🇺🇸 Future of Movement - Interview Series - PART 2
👋 Greetings America!
We've been hanging around DC after a great first chat with Brianne Eby from the Eno Center.
We recently got the chance to catch up with Ron Thompson from Greater Greater Washington, where he is a Transportation Equity Organizer and Policy Officer.
Ron is a lifelong resident of Ward 8 and lives in Anacostia. He is currently pursuing an Associate degree in political science, and in his spare time he enjoys playing grand strategy games and finishing half-read books. 📚 🎲
Here's what Ron had to say on the future of movement in DC.
In light of Black History Month, we wanted to ask you: from funding, planning and infrastructure, to design and policing, how do we build a more equitable transit system in DC?
I don’t want to pigeonhole Black people into one mode of transportation, but a lot of Black people use and rely on the bus. Many of those riders are impoverished. They don’t have the same political capital as the folks at AAA or working for the private transportation companies.
They need champions inside WMATA and at the District Department of Transportation (DDOT), on the DC Council, and in the Mayor’s office to stand up and say we are going to invest in buses because it is good for racial and economic equity, but also it’s just good policy for cities. 🙌
Tell us about the current state of public transit in DC
Despite what the “Metro Sucks” crowd thinks, I’d argue that the state of public transit in DC, especially Metrorail, is pretty good. In the last decade and a half, WMATA faced a long crisis of confidence as a result of major safety failures, sending the riders who had an easier time choosing not to use the Metro system fleeing. Considerable energy from the agency, local elected officials, and business groups was poured into bringing those riders back.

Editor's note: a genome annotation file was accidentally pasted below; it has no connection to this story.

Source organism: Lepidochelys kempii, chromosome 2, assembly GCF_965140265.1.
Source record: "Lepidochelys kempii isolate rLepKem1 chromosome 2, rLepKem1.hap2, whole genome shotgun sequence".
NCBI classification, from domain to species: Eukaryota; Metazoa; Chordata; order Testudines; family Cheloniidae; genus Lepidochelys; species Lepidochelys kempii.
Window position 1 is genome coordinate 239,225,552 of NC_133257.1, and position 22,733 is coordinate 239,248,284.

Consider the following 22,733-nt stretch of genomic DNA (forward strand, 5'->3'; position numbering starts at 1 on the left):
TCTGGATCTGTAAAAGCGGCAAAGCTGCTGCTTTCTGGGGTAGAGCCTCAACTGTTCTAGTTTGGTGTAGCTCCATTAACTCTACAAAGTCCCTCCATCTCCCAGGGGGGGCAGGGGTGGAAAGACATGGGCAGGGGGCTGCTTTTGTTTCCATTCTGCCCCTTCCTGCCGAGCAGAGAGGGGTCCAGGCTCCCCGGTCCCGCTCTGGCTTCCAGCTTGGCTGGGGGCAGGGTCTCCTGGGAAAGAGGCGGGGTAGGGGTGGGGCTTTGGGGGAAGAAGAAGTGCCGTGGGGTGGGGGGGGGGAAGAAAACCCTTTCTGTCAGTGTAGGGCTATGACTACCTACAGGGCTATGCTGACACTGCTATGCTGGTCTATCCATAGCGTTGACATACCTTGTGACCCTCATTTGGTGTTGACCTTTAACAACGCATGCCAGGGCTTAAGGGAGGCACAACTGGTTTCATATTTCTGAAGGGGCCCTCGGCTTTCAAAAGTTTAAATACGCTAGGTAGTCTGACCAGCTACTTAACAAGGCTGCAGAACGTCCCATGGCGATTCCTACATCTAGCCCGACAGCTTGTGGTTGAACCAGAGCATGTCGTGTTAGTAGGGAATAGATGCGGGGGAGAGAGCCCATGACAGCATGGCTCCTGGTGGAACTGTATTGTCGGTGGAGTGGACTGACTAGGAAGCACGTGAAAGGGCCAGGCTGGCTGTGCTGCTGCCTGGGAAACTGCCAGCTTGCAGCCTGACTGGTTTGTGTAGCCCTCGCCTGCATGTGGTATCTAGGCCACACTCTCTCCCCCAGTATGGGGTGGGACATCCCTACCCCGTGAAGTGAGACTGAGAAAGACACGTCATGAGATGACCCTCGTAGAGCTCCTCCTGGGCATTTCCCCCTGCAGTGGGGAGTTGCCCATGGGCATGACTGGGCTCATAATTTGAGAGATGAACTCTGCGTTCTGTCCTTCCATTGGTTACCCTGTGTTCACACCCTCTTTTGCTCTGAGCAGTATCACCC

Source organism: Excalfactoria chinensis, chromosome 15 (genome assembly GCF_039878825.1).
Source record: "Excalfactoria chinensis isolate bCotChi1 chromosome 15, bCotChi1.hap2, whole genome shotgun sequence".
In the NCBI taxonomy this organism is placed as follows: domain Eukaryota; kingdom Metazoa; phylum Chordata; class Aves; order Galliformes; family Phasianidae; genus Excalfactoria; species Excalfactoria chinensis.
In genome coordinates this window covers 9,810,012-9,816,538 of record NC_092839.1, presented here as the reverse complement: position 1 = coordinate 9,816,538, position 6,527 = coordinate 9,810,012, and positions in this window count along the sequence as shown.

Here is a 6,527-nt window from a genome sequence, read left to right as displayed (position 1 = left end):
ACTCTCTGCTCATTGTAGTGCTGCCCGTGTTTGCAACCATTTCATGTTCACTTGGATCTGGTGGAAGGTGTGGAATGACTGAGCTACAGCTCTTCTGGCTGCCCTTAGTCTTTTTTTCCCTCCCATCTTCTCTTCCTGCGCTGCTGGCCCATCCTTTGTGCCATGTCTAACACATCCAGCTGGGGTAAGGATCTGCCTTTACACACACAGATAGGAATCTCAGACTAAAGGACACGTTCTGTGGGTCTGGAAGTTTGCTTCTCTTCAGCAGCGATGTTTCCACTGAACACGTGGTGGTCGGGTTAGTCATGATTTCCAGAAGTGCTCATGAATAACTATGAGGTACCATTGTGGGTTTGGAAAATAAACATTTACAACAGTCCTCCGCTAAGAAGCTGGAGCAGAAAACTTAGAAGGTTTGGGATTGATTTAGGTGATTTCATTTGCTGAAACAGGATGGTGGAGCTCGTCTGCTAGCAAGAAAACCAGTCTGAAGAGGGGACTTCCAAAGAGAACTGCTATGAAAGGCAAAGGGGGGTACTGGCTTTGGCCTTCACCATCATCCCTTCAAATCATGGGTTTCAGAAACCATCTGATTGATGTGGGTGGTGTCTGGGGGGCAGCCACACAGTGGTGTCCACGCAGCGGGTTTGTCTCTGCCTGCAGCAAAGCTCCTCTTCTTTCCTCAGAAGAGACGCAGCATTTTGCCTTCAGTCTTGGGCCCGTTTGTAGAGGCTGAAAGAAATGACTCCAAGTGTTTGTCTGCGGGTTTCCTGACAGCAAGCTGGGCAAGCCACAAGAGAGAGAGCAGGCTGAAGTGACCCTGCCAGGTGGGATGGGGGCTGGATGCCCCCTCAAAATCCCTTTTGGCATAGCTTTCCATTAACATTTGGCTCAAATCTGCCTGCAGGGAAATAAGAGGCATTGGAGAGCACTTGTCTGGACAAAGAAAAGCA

Prior to the pandemic, those efforts appeared to be paying off. Metro ridership was at the highest it had been in years in early 2020. Then the pandemic hit and the agency’s leaders will have to once again dedicate resources to saying, “It’s okay to use public transit.” But this time around, Metro needs to remember it’s a transit system with hundreds of thousands of bus riders, and that they too are worthy of wooing and investment. 💪
What are the three most important actions that DC can take in order to improve public transport across the city?
Improve bus reliability
Make riding the bus more comfortable for core riders
Make transit more affordable
It’s my view that the first two improvements are much more important than the last. If my bus isn’t showing up on time or I’m stuck standing in the snow with no shelter then what good is a free ride? Affordability is important, but we can make trips more affordable by cutting out the time.
In a world where we're successfully coming out of the pandemic, what needs to be done to encourage residents of DC to ride public transit without worrying?
WMATA has experience convincing folks to come back to rail, but there hasn’t been a similar campaign for buses.
Coming out of this pandemic, WMATA has to show the bus matters to them and that it’s safe to ride. We’re going to need a Back2Good campaign that communicates to people that riding the bus can be safe, it’s healthy, and that Metro is ready to take its riders to their destinations.🚍💚🚆
Tell us about your favorite journey in DC and what makes it so special
I’ve done a lot of walking in my short life, so my most interesting journeys are those I’ve taken on foot. My most interesting one is probably a trip through Chevy Chase where I “found” the Carnegie Institute’s Earth and Planets Laboratory. 🌎 🛰
Do you have public transit envy of any city in the US? If so, why?
New York. If New Yorkers can have trains that run 24/7 why can’t Washingtonians?
Alright, we're getting on the train and heading out of DC. Tune in next week to find out where we're headed! 🚂
The Citymapper crew